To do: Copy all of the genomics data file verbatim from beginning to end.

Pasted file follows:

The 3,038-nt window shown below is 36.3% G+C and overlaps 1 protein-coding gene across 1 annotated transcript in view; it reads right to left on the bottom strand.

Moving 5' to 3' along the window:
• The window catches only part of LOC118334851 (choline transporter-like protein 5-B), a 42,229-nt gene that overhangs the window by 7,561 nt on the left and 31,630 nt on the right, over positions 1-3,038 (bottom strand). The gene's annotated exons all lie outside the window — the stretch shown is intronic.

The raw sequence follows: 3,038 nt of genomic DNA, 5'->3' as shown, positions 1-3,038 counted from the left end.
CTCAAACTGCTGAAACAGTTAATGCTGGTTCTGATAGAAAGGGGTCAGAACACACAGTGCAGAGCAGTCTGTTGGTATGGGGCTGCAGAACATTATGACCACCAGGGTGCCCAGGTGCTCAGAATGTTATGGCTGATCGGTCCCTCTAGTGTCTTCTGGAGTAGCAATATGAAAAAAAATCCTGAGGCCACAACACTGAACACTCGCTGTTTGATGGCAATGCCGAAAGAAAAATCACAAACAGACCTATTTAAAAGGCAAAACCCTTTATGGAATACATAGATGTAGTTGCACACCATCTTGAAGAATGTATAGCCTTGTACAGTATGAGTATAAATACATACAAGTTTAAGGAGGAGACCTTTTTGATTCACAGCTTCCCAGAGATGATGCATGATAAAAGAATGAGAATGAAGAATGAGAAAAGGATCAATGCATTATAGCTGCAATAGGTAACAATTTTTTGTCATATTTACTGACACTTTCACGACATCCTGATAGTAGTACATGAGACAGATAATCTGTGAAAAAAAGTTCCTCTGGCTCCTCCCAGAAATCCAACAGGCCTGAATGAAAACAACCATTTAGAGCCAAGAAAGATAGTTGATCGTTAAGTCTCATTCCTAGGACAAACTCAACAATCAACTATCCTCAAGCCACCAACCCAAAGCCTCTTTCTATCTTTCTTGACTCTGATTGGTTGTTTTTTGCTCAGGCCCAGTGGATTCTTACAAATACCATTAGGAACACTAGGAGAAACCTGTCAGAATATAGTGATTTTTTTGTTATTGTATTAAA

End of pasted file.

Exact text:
The 3,038-nt window shown below is 36.3% G+C and overlaps 1 protein-coding gene across 1 annotated transcript in view; it reads right to left on the bottom strand.

Moving 5' to 3' along the window:
• The window catches only part of LOC118334851 (choline transporter-like protein 5-B), a 42,229-nt gene that overhangs the window by 7,561 nt on the left and 31,630 nt on the right, over positions 1-3,038 (bottom strand). The gene's annotated exons all lie outside the window — the stretch shown is intronic.

The raw sequence follows: 3,038 nt of genomic DNA, 5'->3' as shown, positions 1-3,038 counted from the left end.
CTCAAACTGCTGAAACAGTTAATGCTGGTTCTGATAGAAAGGGGTCAGAACACACAGTGCAGAGCAGTCTGTTGGTATGGGGCTGCAGAACATTATGACCACCAGGGTGCCCAGGTGCTCAGAATGTTATGGCTGATCGGTCCCTCTAGTGTCTTCTGGAGTAGCAATATGAAAAAAAATCCTGAGGCCACAACACTGAACACTCGCTGTTTGATGGCAATGCCGAAAGAAAAATCACAAACAGACCTATTTAAAAGGCAAAACCCTTTATGGAATACATAGATGTAGTTGCACACCATCTTGAAGAATGTATAGCCTTGTACAGTATGAGTATAAATACATACAAGTTTAAGGAGGAGACCTTTTTGATTCACAGCTTCCCAGAGATGATGCATGATAAAAGAATGAGAATGAAGAATGAGAAAAGGATCAATGCATTATAGCTGCAATAGGTAACAATTTTTTGTCATATTTACTGACACTTTCACGACATCCTGATAGTAGTACATGAGACAGATAATCTGTGAAAAAAAGTTCCTCTGGCTCCTCCCAGAAATCCAACAGGCCTGAATGAAAACAACCATTTAGAGCCAAGAAAGATAGTTGATCGTTAAGTCTCATTCCTAGGACAAACTCAACAATCAACTATCCTCAAGCCACCAACCCAAAGCCTCTTTCTATCTTTCTTGACTCTGATTGGTTGTTTTTTGCTCAGGCCCAGTGGATTCTTACAAATACCATTAGGAACACTAGGAGAAACCTGTCAGAATATAGTGATTTTTTTGTTATTGTATTAAA